Mother and child, during an outing at Chicago’s 12th Street Beach on Lake Michigan, August 1973.
Heavy traffic on the Dan Ryan Expressway in Chicago, Illinois, October 1973. At the time, it was the busiest stretch of road in the United States with 254,700 vehicles daily. The tall building in the background is the Sears Tower (now the Willis Tower), 110 stories high and the world’s tallest at the time it was completed, five months before this photograph was taken.
A family enjoys a picnic at 12th Street Beach on Lake Michigan, in August 1973.
Sidewalk merchandise on Chicago’s South Side, June 1973.
Worshipers at Holy Angel Catholic Church on Chicago’s South Side, October 1973.
Abandoned building on 37th And Prairie Street.
A band performs at the Lake Meadows Shopping Center in Chicago, in August of 1973. Not well known, they are sharing their music at home, hoping it will lead to greater recognition.
Workers pass the time playing checkers on East 35th Street before going to work in Chicago, in May 1973.
Members of Chicago’s South Side community line a portion of Dr. Martin L. King Jr. Drive to watch the Bud Billiken Day Parade, August 1973. Hundreds of thousands turn out to watch and take part in the annual event. Bud Billiken Day started in 1929, to provide African-American youth living on the South Side a moment in the spotlight, a day each year to showcase their talents.
Participants on a float during the Bud Billiken Day parade along Dr. Martin L. King Jr. Drive, August 1973.
The Kadats of America, a young drill team, perform on a Sunday afternoon at a community talent show on the South Side. The leader, Major General Acklin, is shown giving commands to the youngsters, in July 1973.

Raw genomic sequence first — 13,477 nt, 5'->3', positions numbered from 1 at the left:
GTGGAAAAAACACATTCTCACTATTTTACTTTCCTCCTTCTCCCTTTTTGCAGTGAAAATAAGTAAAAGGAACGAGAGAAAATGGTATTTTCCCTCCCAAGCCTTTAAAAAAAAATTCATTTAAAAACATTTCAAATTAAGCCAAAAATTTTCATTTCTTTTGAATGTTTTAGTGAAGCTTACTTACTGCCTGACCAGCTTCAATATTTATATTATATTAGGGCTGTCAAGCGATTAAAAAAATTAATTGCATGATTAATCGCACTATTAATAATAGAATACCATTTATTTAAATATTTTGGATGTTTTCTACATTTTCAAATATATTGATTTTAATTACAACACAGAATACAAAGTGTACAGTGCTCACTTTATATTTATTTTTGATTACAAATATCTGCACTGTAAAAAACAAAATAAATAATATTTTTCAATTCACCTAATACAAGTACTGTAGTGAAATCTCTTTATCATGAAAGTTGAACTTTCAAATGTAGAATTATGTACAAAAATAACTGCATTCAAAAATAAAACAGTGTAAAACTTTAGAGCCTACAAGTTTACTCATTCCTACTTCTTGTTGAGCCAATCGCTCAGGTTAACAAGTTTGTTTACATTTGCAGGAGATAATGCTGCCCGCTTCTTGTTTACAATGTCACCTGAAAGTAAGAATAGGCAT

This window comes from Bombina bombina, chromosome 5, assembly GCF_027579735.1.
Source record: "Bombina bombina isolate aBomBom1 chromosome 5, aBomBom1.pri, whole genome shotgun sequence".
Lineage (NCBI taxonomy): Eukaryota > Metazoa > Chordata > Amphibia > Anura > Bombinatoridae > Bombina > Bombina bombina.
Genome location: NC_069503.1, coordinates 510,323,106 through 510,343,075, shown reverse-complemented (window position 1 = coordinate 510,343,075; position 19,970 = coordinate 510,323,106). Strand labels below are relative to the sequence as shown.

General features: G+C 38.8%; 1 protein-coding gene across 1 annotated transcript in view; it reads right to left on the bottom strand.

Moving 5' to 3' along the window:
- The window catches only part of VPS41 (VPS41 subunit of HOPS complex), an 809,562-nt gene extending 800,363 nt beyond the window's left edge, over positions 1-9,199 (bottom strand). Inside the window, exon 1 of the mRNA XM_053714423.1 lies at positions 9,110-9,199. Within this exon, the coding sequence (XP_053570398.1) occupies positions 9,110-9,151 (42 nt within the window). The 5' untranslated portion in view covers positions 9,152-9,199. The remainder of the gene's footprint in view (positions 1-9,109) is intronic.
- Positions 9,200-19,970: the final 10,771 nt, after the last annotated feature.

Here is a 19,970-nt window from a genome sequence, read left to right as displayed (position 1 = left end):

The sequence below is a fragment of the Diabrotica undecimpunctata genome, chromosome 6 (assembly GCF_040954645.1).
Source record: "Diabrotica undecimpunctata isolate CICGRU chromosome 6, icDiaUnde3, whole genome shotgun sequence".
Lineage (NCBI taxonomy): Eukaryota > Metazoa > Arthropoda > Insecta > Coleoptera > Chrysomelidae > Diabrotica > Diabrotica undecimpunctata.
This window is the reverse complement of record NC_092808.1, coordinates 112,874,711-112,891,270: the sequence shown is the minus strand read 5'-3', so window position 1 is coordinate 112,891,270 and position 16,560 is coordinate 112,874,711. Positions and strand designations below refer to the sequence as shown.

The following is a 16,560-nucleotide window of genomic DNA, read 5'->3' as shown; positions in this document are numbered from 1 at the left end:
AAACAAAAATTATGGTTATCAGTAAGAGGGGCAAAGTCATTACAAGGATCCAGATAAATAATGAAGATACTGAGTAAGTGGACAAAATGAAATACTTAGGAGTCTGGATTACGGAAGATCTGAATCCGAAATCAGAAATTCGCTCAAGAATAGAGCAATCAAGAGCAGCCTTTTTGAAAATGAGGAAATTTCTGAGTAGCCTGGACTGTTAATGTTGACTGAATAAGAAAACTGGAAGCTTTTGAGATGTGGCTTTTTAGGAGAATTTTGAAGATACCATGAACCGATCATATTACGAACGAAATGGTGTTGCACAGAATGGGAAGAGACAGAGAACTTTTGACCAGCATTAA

Members of the Kadats of America perform on a Sunday afternoon at a community talent show on the South Side, July 1973.
Reverend Jesse Jackson speaks on a radio broadcast from the headquarters of Operation Push, at its annual convention. One of the aims of the organization is to open the world of business to small black-owned businesses.
Street scene on 47th Street, May 1974.
Artist Ron Blackburn paints an outdoor wall mural at the corner of 33rd and Giles Streets in Chicago, in June 1973.
Woman selling “Have A Nice Day” balloons on a Chicago South Side street corner at Sox Park Baseball Field, June 1973.
A portion of a crowd of some 10,000 Muslims applauds Elijah Muhammad during the delivery of his Savior’s Day Message in Chicago, in March 1974.
“The Fruit Of Islam”, a special group of bodyguards for Muslim Leader Elijah Muhammad, at the base of the platform while Muhammad delivers his annual Savior’s Day Message in Chicago, March 1974.
Muslim women dressed in white applaud Elijah Muhammad during the delivery of his Savior’s Day Message in Chicago, March 1974.
Religious fervor is mirrored on the face of a Muslim woman listening to Elijah Muhammad’s Savior’s Day Message in Chicago, March 1974.
Youths play basketball at Stateway Gardens highrise housing project on the South Side, May 1973.
Youngsters cool off with fire hydrant water in the Woodlawn Community, June 1973.
Black-owned business in Chicago’s South Side.
Lake meadows apartment complex in Chicago’s South Side inhabited 70% by Blacks.
A couple and their dog in their apartment in South Side Chicago.
Black art and culture were one of the themes at the annual Black expo held in Chicago.
Voter registration drive was one aspect of Black expo.
Beauties with colorful hair grace a float during the annual Bud Billiken Day Parade along Dr. Martin l. King Jr. drive in Chicago’s South Side.
A young man showing his muscle during a small community program in Chicago in the South Side.
World heavyweight boxing champion Muhammad Ali, a black Muslim, attends the sect’s service to hear Elijah Muhammad deliver the annual savior’s day message in Chicago.
A man enjoying a nap on a chaise lounge in Chicago’s South Side.
Black products and services were one of the themes at the annual black expo held in Chicago.
A child savors a snow cone just received from a sidewalk vendor on Chicago’s West Side.
A swimsuit-clad woman enjoys her summer outing at Chicago’s 12th Street Beach in Lake Michigan.
Black members of the Chicago City Council during a budget hearing.
Youngsters performing on an empty lot at 5440 South Princeton Avenue in Chicago’s South Side.
(Photo credit: John H. White / National Archives / Wikimedia Commons / Library of Congress).